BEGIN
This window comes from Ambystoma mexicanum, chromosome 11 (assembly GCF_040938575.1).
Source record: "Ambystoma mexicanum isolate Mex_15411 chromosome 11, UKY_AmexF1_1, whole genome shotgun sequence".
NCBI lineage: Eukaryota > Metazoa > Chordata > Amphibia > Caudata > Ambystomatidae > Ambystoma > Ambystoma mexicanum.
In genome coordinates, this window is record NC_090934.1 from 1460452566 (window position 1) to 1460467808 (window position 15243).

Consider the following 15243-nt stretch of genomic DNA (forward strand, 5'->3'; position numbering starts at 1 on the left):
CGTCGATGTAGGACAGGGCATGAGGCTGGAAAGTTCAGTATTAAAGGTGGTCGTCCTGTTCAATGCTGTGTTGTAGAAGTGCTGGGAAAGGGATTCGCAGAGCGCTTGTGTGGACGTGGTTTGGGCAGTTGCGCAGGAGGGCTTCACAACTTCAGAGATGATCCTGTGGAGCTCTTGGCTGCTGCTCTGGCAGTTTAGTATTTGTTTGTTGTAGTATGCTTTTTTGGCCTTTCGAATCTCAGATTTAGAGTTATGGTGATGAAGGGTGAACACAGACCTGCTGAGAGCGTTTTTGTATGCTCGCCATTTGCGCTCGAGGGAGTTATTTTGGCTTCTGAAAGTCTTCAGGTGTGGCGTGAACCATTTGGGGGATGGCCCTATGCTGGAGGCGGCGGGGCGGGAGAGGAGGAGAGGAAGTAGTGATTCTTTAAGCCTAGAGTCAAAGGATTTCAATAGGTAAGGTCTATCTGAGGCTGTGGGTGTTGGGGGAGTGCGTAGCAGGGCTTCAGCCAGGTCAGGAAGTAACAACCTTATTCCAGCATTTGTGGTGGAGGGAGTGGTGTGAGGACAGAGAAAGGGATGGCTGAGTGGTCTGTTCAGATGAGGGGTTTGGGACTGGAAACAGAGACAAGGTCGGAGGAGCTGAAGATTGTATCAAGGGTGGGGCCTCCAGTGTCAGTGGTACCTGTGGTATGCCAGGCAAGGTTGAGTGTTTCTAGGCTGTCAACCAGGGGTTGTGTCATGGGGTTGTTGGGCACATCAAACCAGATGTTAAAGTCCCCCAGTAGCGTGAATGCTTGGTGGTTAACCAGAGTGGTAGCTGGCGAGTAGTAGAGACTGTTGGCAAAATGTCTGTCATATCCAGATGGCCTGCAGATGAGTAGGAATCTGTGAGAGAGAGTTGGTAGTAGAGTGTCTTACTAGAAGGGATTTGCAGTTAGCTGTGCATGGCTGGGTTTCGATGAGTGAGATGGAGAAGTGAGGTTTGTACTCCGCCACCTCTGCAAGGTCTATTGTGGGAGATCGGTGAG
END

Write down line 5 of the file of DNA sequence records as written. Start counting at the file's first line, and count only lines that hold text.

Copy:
Consider the following 15243-nt stretch of genomic DNA (forward strand, 5'->3'; position numbering starts at 1 on the left):